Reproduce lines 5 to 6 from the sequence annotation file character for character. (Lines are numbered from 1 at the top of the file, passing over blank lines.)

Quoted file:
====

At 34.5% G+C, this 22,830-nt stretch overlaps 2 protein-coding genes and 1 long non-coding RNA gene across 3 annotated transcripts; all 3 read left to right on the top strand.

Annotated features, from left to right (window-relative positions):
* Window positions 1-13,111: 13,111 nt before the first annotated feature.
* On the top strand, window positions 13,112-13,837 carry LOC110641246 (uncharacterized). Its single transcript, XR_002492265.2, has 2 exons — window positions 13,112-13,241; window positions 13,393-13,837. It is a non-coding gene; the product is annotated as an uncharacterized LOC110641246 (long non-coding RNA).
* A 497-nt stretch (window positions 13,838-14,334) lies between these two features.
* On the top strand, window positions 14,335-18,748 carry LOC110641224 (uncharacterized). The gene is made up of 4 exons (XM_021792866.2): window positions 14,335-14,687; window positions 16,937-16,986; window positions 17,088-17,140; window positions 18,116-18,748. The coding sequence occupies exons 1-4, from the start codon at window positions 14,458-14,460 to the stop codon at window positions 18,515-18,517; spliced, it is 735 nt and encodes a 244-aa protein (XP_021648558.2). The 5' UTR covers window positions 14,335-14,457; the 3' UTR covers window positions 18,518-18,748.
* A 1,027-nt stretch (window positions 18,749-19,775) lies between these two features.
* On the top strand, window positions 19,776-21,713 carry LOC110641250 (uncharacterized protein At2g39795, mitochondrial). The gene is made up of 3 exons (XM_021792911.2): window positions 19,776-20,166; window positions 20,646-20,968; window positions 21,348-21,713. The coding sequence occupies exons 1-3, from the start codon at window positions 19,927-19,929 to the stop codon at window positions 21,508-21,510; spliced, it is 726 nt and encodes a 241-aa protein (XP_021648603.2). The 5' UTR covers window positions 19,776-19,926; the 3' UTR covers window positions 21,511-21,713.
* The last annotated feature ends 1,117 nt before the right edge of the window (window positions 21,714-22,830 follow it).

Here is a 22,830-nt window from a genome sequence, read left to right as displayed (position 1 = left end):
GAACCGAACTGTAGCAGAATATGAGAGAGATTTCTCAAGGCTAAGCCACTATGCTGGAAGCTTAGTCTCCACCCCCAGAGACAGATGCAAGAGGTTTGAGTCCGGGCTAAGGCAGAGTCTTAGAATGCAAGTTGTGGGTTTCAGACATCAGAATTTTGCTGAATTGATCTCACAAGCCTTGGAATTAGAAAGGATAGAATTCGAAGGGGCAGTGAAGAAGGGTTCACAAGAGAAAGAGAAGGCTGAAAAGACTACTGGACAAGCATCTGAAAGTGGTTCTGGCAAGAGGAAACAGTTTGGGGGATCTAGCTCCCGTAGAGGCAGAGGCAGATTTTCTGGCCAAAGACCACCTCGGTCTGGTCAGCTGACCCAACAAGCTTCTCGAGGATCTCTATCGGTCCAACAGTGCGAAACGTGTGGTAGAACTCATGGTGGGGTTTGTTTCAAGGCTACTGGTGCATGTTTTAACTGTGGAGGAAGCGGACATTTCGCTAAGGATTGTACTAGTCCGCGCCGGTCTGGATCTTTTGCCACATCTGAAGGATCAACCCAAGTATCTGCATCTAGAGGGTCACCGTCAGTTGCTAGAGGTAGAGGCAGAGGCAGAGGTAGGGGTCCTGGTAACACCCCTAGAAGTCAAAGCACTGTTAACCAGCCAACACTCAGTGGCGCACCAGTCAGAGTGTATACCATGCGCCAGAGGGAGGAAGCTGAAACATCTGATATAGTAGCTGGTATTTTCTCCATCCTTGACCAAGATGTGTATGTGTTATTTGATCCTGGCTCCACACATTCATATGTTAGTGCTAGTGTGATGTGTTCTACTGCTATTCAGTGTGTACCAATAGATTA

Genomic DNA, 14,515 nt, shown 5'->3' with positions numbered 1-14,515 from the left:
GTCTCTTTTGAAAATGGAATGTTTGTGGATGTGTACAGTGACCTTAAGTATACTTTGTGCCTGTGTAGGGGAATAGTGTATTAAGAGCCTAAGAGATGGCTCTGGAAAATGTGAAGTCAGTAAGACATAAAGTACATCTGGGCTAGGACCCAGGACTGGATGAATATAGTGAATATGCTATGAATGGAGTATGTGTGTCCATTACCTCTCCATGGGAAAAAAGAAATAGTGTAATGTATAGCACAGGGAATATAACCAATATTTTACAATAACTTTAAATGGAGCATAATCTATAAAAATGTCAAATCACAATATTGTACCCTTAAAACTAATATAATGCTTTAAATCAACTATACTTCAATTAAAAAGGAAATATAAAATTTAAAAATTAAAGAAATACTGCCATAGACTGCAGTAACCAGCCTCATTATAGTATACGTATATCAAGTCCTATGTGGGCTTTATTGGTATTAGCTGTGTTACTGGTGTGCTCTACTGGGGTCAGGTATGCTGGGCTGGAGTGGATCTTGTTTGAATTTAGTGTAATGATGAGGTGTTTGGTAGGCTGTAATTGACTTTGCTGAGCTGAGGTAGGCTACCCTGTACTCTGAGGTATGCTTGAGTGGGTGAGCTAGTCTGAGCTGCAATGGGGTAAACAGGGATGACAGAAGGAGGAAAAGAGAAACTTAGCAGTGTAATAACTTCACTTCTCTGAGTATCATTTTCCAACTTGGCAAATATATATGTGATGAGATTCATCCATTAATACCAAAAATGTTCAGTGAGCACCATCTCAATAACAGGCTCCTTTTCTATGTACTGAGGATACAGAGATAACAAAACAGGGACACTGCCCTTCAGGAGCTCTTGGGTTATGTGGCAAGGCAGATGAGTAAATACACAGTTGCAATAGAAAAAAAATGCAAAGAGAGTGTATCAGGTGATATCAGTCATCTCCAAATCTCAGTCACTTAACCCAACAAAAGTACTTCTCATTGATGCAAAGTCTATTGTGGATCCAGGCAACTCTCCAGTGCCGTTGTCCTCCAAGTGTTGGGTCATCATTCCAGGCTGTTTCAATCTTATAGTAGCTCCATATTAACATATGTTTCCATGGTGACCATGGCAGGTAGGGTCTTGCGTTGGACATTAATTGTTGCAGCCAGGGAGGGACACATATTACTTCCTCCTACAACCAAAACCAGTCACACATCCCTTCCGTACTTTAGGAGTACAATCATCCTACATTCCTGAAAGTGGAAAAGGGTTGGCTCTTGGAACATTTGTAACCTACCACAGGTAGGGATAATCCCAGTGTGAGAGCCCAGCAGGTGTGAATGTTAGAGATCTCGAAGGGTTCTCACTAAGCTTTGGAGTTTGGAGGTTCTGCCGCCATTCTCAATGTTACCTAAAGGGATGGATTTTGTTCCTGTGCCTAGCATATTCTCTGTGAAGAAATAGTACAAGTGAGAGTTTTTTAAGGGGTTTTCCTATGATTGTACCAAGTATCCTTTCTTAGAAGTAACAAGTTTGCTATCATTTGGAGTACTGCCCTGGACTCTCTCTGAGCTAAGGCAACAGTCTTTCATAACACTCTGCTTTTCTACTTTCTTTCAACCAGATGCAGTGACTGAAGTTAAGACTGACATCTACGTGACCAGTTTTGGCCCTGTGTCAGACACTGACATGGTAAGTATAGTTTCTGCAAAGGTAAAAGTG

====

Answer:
* A 497-nt stretch (window positions 13,838-14,334) lies between these two features.
* On the top strand, window positions 14,335-18,748 carry LOC110641224 (uncharacterized). The gene is made up of 4 exons (XM_021792866.2): window positions 14,335-14,687; window positions 16,937-16,986; window positions 17,088-17,140; window positions 18,116-18,748. The coding sequence occupies exons 1-4, from the start codon at window positions 14,458-14,460 to the stop codon at window positions 18,515-18,517; spliced, it is 735 nt and encodes a 244-aa protein (XP_021648558.2). The 5' UTR covers window positions 14,335-14,457; the 3' UTR covers window positions 18,518-18,748.